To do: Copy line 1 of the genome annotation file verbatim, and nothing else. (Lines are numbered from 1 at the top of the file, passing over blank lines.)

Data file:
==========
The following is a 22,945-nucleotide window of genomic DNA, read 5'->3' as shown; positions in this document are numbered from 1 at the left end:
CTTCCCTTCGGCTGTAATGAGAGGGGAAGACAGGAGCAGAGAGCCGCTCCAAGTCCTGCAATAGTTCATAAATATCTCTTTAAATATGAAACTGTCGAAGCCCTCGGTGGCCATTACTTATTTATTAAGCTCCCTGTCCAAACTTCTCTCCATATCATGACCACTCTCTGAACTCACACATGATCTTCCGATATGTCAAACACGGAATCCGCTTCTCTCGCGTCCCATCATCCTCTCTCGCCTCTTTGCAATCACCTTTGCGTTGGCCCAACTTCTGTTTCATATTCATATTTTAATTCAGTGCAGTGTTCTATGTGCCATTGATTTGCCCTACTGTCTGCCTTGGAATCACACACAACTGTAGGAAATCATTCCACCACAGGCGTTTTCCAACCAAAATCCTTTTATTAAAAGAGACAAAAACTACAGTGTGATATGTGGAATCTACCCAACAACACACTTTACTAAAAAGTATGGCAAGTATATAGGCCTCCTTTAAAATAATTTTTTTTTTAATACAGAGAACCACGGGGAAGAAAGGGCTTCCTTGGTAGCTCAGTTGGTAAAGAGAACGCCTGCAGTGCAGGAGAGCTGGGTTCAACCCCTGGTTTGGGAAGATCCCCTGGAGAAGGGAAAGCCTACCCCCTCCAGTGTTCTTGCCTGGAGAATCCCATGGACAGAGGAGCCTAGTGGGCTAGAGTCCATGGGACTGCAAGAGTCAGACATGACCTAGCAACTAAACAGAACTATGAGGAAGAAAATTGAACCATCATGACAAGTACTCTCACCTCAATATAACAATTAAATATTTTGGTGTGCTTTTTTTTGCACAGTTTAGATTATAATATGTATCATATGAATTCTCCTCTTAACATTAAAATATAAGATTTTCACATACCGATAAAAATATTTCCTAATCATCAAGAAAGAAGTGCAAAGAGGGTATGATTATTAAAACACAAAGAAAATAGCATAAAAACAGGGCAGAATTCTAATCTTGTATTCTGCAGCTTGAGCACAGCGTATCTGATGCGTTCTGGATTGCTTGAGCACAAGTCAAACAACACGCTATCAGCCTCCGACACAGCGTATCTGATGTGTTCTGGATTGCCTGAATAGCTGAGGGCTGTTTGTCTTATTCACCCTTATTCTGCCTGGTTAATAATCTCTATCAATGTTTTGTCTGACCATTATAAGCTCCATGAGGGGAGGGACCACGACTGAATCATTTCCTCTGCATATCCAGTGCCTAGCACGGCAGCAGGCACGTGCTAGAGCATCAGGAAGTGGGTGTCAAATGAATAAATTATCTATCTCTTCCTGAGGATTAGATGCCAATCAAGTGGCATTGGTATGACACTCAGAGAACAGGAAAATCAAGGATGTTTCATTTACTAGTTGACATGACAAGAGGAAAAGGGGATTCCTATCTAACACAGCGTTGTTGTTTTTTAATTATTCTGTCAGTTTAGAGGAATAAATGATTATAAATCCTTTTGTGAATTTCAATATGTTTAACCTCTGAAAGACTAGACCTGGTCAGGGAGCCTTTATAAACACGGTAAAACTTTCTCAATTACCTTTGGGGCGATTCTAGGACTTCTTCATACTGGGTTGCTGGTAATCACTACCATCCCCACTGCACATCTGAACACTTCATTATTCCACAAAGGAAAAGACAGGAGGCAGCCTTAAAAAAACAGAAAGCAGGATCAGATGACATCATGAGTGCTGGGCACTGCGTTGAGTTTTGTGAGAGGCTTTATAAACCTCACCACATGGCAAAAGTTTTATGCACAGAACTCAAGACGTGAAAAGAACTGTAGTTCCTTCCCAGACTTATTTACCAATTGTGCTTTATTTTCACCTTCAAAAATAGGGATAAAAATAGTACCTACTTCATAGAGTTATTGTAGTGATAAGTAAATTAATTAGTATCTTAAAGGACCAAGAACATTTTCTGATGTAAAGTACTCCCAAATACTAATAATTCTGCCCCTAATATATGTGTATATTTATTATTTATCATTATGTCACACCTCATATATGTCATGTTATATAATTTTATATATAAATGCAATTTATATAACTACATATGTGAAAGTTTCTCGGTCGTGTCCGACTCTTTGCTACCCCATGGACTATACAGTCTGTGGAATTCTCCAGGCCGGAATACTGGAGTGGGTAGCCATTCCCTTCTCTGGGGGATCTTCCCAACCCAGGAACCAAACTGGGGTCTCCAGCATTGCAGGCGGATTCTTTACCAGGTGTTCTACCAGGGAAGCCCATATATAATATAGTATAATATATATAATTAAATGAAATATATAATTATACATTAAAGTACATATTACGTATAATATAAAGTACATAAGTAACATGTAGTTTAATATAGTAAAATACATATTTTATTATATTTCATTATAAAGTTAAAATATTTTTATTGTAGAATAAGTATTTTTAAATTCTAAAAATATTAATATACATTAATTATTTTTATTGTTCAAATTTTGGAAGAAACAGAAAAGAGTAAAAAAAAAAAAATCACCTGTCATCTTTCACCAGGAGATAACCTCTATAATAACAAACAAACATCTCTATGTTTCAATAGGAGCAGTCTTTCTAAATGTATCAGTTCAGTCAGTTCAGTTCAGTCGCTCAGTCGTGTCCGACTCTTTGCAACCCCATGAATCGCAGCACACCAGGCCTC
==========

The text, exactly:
The following is a 22,945-nucleotide window of genomic DNA, read 5'->3' as shown; positions in this document are numbered from 1 at the left end: